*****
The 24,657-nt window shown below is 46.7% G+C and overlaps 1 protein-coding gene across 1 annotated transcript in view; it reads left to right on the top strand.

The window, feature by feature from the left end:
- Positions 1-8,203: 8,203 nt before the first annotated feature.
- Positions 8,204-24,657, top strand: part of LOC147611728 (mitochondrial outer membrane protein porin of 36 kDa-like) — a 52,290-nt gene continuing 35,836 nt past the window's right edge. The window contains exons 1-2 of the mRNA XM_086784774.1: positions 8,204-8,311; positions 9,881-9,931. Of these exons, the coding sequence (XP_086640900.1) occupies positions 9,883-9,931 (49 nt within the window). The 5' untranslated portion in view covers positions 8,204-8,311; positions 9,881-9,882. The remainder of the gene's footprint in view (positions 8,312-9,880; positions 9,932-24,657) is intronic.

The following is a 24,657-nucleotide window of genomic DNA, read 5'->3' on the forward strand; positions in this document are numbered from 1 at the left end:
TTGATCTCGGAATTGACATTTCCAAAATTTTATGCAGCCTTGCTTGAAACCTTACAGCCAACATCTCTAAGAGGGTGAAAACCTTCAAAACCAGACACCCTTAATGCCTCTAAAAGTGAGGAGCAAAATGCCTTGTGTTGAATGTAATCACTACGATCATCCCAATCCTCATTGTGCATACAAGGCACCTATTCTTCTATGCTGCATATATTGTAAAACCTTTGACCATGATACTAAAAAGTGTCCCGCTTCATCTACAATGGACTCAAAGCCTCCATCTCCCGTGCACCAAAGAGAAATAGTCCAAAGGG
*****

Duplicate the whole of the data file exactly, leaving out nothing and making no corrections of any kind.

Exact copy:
The 24,657-nt window shown below is 46.7% G+C and overlaps 1 protein-coding gene across 1 annotated transcript in view; it reads left to right on the top strand.

The window, feature by feature from the left end:
- Positions 1-8,203: 8,203 nt before the first annotated feature.
- Positions 8,204-24,657, top strand: part of LOC147611728 (mitochondrial outer membrane protein porin of 36 kDa-like) — a 52,290-nt gene continuing 35,836 nt past the window's right edge. The window contains exons 1-2 of the mRNA XM_086784774.1: positions 8,204-8,311; positions 9,881-9,931. Of these exons, the coding sequence (XP_086640900.1) occupies positions 9,883-9,931 (49 nt within the window). The 5' untranslated portion in view covers positions 8,204-8,311; positions 9,881-9,882. The remainder of the gene's footprint in view (positions 8,312-9,880; positions 9,932-24,657) is intronic.

The following is a 24,657-nucleotide window of genomic DNA, read 5'->3' on the forward strand; positions in this document are numbered from 1 at the left end:
TTGATCTCGGAATTGACATTTCCAAAATTTTATGCAGCCTTGCTTGAAACCTTACAGCCAACATCTCTAAGAGGGTGAAAACCTTCAAAACCAGACACCCTTAATGCCTCTAAAAGTGAGGAGCAAAATGCCTTGTGTTGAATGTAATCACTACGATCATCCCAATCCTCATTGTGCATACAAGGCACCTATTCTTCTATGCTGCATATATTGTAAAACCTTTGACCATGATACTAAAAAGTGTCCCGCTTCATCTACAATGGACTCAAAGCCTCCATCTCCCGTGCACCAAAGAGAAATAGTCCAAAGGG